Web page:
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Yashied

Large number of parameters?

11 posts in this topic

Prompt please, is it possible using AutoIt define a function with a large number of parameters of the same type do not list them in the title of this feature.

For example:

MyFunc (value1, value2 [, value n])

And how to obtain these parameters in the loop.

If it is not possible, then why there is a macro @NumParams.

:P

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As a pretty irrelevant tidbit of info I'd like to say that this concept is typically called a "variable length argument list". It is present in Java by default and is present in c/c++ by some sort of include if I recall correctly. Google it to find out more. I am pretty sure AutoIT does not support it, but to be honest that isn't a big deal, just throw your arguments into an array and pass that instead. It's really a pretty unnecessary construct IMHO, though it can make code more concise at times.


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#3 ·  Posted (edited)

I wanted to write a function like BitOR (). But to enumerate all the parameters is absurd. :P

func Problem($v1, $v2, $v3, $v4, $v5, $v6, $v7, $v8, $v9, $v10, $v12, $v13, $v14, $v15, $v16, ..., $v255) :wacko: 
    if $v1 = 0 then
    if $v2 = 0 then
    if $v3 = 0 then
    ...
endfunc

How to use the @NumParams?

Thanks.

Edited by Yashied

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Like Wus said, an array would be easiest.

Global $aArr[5]

$aArr[0] = "Something"
$aArr[1] = "Goes"
$aArr[2] = "Here"
$aArr[3] = "Okay"
$aArr[4] = "Good"

_ParesParams ($aArr)

Func _ParesParams ($aParams)
    $total = UBound ($aParams)
    MsgBox (0, "", "THere are " & $total & " params")
EndFunc

Cheers,

Brett

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As Wus said, AuotIt doesn't have any "variable length argument list", if you want to shorten the code use an array instead (that would also have the added benefit of being able to have 16 million parameters instead of 250)

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As a pretty irrelevant tidbit of info I'd like to say that this concept is typically called a "variable length argument list". It is present in Java by default and is present in c/c++ by some sort of include if I recall correctly. Google it to find out more. I am pretty sure AutoIT does not support it, but to be honest that isn't a big deal, just throw your arguments into an array and pass that instead. It's really a pretty unnecessary construct IMHO, though it can make code more concise at times.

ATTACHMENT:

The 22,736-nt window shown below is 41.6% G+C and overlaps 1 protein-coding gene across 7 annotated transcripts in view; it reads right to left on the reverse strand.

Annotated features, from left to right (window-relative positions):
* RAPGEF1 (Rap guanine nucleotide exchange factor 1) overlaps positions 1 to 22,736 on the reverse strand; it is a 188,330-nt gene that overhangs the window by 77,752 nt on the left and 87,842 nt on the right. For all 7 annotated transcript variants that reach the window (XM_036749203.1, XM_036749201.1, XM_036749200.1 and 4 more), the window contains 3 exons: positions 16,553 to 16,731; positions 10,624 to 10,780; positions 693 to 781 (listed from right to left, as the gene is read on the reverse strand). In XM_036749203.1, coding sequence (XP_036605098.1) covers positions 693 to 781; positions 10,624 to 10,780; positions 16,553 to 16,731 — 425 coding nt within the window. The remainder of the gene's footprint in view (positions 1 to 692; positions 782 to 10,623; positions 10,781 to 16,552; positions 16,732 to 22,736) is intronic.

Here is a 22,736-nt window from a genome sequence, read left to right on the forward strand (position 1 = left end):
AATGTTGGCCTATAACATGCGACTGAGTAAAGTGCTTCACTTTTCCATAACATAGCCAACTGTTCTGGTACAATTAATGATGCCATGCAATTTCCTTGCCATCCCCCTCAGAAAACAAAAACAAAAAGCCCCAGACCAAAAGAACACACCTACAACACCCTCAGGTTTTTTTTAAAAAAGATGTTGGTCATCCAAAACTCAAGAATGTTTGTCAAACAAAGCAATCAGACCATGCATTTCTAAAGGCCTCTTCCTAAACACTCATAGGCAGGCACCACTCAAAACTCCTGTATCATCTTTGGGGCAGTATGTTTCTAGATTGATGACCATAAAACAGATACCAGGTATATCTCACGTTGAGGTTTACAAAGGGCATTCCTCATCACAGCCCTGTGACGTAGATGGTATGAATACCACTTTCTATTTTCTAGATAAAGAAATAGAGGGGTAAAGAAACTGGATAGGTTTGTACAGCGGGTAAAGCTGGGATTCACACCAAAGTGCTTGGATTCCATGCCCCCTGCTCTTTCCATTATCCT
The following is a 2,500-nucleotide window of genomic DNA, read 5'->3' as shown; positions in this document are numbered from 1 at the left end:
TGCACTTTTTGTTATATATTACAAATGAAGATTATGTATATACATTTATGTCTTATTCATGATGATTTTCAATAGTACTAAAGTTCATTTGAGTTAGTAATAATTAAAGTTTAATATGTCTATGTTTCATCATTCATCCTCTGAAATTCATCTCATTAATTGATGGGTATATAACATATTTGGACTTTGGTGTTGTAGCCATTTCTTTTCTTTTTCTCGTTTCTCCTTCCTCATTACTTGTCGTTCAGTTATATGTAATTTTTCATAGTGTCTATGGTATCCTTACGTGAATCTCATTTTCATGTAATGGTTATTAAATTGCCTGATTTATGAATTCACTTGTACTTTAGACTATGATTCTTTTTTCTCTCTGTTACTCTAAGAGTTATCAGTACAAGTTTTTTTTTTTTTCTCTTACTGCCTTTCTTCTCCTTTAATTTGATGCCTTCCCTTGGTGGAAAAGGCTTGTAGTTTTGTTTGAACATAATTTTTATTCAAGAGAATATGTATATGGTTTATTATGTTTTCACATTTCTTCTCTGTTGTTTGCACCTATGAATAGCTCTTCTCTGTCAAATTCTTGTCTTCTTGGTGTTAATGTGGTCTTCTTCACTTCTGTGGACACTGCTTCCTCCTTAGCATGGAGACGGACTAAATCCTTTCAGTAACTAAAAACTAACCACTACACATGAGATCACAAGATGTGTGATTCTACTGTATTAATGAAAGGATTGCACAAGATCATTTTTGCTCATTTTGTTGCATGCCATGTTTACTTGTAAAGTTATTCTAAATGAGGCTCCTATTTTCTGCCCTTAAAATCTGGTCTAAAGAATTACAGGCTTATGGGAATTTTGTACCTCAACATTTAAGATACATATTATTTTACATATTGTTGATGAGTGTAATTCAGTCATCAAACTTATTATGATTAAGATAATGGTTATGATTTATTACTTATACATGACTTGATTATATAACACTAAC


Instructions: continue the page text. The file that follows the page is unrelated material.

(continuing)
Technically it's supported natively. The header you refer to just provides some convenience macros so the programmer doesn't have to offset memory addresses manually.

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But offsetting memory addresses is so much more fun.

I just wish C++ had a type safe variable argument list.

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As Wus said, AuotIt doesn't have any "variable length argument list", if you want to shorten the code use an array instead (that would also have the added benefit of being able to have 16 million parameters instead of 250)

The array is not the solution. In this case, can I pass a pointer and then get more than 16 million. I would like to obtain a compact and a nice function. Who can answer anything about the appointment @NumParams?

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#9 ·  Posted (edited)

But offsetting memory addresses is so much more fun.

I just wish C++ had a type safe variable argument list.

That is an oxymoron. You can't be type-safe if you don't know what you are expecting. If you do know what you are expecting then it doesn't need to be variable. If you need to accept a variable number of arguments of the same type, a vector or other container would be best. However, you could always roll your own using RTTI to verify the objects.

The array is not the solution. In this case, can I pass a pointer and then get more than 16 million. I would like to obtain a compact and a nice function. Who can answer anything about the appointment @NumParams?

It contains the number of parameters passed when optional parameters are used.

What you are trying to do is not possible to do without using an array or explicitly declaring a function that takes 255 (mostly) optional parameters. With proper naming Eval() can be used to write short code but performance is going to suffer. Something like this would be a start:

Func Test($v1 = 0, $v2 = 0, $v3 = 0, ..., $v255 = 0)
     For $i = 1 To @NumParams
         ConsoleWrite(Eval("v" & $i) & @CRLF)
     Next
 EndFunc
Edited by Valik

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Technically it's supported natively. The header you refer to just provides some convenience macros so the programmer doesn't have to offset memory addresses manually.

Hmm, thanks for the info, I didn't know that. To be honest I've never really had the need to use variable length argument lists in c++. Now that I think on it a bit, the only place I have ever used variable length argument lists is for things like max functions, since it seems like you always need 2, 3, and 4 argument versions and variable length argument lists are the most terse way of doing it as far as I know.


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